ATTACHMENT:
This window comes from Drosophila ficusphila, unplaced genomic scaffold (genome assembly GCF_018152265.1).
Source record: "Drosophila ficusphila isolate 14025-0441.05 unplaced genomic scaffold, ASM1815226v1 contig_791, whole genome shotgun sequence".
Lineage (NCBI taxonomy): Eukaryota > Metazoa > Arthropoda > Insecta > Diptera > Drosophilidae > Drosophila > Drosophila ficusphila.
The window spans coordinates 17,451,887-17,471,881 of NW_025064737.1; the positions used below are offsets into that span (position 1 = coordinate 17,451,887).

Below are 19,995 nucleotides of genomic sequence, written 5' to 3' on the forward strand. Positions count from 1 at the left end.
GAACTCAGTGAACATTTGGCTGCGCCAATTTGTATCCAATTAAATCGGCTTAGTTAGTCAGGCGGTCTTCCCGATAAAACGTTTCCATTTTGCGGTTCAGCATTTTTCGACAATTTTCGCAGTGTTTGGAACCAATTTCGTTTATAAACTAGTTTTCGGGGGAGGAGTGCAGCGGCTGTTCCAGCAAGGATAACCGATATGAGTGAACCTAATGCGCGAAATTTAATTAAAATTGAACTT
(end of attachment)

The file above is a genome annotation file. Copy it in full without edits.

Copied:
This window comes from Drosophila ficusphila, unplaced genomic scaffold (genome assembly GCF_018152265.1).
Source record: "Drosophila ficusphila isolate 14025-0441.05 unplaced genomic scaffold, ASM1815226v1 contig_791, whole genome shotgun sequence".
Lineage (NCBI taxonomy): Eukaryota > Metazoa > Arthropoda > Insecta > Diptera > Drosophilidae > Drosophila > Drosophila ficusphila.
The window spans coordinates 17,451,887-17,471,881 of NW_025064737.1; the positions used below are offsets into that span (position 1 = coordinate 17,451,887).

Below are 19,995 nucleotides of genomic sequence, written 5' to 3' on the forward strand. Positions count from 1 at the left end.
GAACTCAGTGAACATTTGGCTGCGCCAATTTGTATCCAATTAAATCGGCTTAGTTAGTCAGGCGGTCTTCCCGATAAAACGTTTCCATTTTGCGGTTCAGCATTTTTCGACAATTTTCGCAGTGTTTGGAACCAATTTCGTTTATAAACTAGTTTTCGGGGGAGGAGTGCAGCGGCTGTTCCAGCAAGGATAACCGATATGAGTGAACCTAATGCGCGAAATTTAATTAAAATTGAACTT